A prototypical Laneway terrace Typology for Melbourne
House#5 is a prototypical laneway housing typology for Melbourne. As the city's population surges to 7 million by 2030, there is increasing pressure on housing demand and land-use; the tendency is to build on greenfield sites creating urban sprawl. House#5 addresses livability, affordability and sustainability of urban housing using under-developed inner-city land, primary those 'trapped' in the back service laneways. The typology, conceived as a green urban infill, can infiltrate the existing fabric as housing demand increases.
Utilising under-developed urban land for quality housing
The prototype dwelling, currently under construction, is sited on a narrow disused urban car park which is 4m wide by 15m long. Due to a lack of space, the design elevated the garden 8m above the ground to create a thick roof. The first floor consists of a kitchen and dining area with a generous inside/outside terrace – a deliberately deep threshold that encourages ambiguous occupation of space. The ground floor contains private spaces; places for sleeping and cleaning the body. The house is punctuated by a 'baroque' stair that brings natural daylight into its heart through a series of roof lights. Unlike typical timber-framed construction, the house is built inside-out due to the constraint of the narrow site and boundary conditions.
Returning to Craft through Robotic Fabrication
The textured concrete interior wall is designed to maximise the surface area, acting both as thermal mass to regulate the interior temperature passively as well as to reduce the flutter-echo effect of the hard surface. Here, advanced research in digital fabrication is deployed to create an intricate and crafted interior. The project develops an innovative construction technique utilising a standard modular formwork system with robotically milled high-density foam layer. The technique produces varying texture to the interior wall and soffit using self-compacting concrete. The foam moulds are re-used as insulation in the block-wall cavity, screed and roof. Another innovative aspect of the house includes the laminated birch plywood freeform roof structure - both the formwork and roof are manufactured by the architects using advanced robotic and CNC fabrication.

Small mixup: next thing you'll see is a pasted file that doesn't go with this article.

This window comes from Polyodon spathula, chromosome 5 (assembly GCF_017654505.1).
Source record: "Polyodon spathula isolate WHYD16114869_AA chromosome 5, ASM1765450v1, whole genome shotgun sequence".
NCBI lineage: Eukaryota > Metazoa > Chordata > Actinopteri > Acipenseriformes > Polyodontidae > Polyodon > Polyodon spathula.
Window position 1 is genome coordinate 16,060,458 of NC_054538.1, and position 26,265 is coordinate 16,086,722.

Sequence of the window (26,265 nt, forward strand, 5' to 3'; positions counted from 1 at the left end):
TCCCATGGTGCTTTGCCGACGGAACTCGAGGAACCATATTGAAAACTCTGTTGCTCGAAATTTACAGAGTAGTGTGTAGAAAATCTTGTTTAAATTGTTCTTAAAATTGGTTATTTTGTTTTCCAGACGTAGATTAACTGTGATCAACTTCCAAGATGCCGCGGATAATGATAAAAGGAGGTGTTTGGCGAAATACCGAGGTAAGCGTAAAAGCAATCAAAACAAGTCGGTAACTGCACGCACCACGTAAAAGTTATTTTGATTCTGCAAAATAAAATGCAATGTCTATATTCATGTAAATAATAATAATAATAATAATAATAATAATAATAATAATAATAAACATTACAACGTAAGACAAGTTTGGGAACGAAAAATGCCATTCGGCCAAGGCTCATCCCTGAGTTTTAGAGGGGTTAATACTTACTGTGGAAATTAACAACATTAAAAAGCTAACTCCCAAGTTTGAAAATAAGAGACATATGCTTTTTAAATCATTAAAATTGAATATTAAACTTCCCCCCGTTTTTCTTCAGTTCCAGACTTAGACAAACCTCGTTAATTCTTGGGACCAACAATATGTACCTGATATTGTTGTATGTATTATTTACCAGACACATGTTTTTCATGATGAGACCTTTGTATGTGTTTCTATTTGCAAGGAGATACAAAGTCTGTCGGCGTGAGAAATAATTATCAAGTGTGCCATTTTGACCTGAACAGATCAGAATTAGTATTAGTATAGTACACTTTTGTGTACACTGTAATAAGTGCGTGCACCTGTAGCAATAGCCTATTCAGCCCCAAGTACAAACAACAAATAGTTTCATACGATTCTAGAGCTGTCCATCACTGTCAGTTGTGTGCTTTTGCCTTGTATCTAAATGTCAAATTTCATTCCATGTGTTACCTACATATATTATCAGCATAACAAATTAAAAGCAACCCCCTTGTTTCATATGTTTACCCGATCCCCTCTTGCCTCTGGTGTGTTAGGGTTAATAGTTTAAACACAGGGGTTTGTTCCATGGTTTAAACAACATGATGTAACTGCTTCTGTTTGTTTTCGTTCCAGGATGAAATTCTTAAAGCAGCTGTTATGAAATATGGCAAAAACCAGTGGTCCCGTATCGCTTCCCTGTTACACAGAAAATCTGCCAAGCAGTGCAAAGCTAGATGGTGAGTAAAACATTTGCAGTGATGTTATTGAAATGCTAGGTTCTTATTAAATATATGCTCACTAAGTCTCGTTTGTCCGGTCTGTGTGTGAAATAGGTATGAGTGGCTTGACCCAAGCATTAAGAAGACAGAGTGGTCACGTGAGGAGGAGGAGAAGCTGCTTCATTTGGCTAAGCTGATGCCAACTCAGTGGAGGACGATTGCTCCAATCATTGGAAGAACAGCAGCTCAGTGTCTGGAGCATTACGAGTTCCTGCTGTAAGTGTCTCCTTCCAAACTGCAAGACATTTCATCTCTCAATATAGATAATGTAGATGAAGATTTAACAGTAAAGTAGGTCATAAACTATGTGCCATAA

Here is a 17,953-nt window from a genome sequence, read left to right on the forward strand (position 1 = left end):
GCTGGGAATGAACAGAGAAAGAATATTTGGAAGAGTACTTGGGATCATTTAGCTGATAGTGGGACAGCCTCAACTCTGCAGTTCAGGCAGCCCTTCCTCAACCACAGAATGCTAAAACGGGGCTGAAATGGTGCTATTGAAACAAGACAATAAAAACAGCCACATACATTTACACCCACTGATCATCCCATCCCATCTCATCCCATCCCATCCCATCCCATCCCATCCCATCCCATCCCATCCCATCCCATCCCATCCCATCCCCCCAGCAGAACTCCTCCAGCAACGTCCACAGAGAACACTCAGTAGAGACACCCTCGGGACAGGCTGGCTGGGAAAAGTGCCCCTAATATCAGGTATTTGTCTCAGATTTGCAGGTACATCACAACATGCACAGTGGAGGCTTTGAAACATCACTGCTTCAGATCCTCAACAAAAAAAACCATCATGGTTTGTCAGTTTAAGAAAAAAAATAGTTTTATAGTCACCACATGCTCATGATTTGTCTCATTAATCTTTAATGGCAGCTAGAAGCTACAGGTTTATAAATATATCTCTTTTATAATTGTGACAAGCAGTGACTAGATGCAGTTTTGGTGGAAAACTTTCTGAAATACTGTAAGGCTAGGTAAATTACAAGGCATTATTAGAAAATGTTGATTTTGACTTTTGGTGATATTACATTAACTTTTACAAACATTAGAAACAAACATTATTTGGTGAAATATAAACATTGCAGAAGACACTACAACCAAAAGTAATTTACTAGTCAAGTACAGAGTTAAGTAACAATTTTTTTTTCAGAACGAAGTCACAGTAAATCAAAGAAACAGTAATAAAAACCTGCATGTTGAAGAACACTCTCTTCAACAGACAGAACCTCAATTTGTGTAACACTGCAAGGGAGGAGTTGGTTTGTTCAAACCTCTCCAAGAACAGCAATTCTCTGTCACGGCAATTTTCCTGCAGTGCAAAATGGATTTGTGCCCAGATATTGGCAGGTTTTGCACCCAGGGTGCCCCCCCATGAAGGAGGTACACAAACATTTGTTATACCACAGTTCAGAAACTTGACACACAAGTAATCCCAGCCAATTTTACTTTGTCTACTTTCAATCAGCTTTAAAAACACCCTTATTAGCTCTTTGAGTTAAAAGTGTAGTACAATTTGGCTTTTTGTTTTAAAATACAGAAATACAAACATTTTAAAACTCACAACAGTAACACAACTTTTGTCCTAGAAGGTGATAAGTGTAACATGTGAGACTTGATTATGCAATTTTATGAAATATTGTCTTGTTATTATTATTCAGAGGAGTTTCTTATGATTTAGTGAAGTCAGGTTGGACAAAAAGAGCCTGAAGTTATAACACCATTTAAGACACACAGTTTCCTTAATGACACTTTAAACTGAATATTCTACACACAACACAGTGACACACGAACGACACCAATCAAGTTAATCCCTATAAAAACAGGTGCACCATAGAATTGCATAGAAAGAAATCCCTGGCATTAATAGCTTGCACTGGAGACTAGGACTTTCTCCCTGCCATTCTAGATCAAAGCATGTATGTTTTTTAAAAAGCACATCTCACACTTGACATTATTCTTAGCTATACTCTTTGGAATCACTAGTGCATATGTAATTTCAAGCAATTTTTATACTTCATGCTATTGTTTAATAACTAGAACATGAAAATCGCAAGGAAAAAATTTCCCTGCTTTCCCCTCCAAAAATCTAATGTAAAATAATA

Resilient design for climate change
Australia is very much at the forefront of climate change, and the prototype house is designed to respond to such a crisis. The project is designed to reduce the CO2 footprint of the dwelling over its life cycle, utilising passive cooling strategy and air-tight detailings. The sedum roof contributes to the site's existing ecology, and the PV cells enable the house to be off-grid with plans to borrow neighbouring building rooftop to extend the PV network. The architecture detailings and choice of material mean that the house has a much longer life-span, up to three times that of a typical timber frame construction – a critical push to advance Australian housing construction standard towards a more resilient future.
Lead Architects: LLDS Architects
Principal Designers: Dr Paul Loh and David Leggett
Design and Research Team: Yuanye Huang, Kyle Kwon, Xuyou Yang, Tim Cameron, Nan Li and Darren Ng.
Builders: Foundation Constructions Pty Ltd
Concrete Structural Engineer: Bollinger + Grohmann Ingenieure (Sascha Bohnenberger and Bernhard Waschl)
Off-form Concreter: Roniak Construction (Nick Angelopoulos)
Formwork Fabricator: Power to Make
Photography by LLDS Architects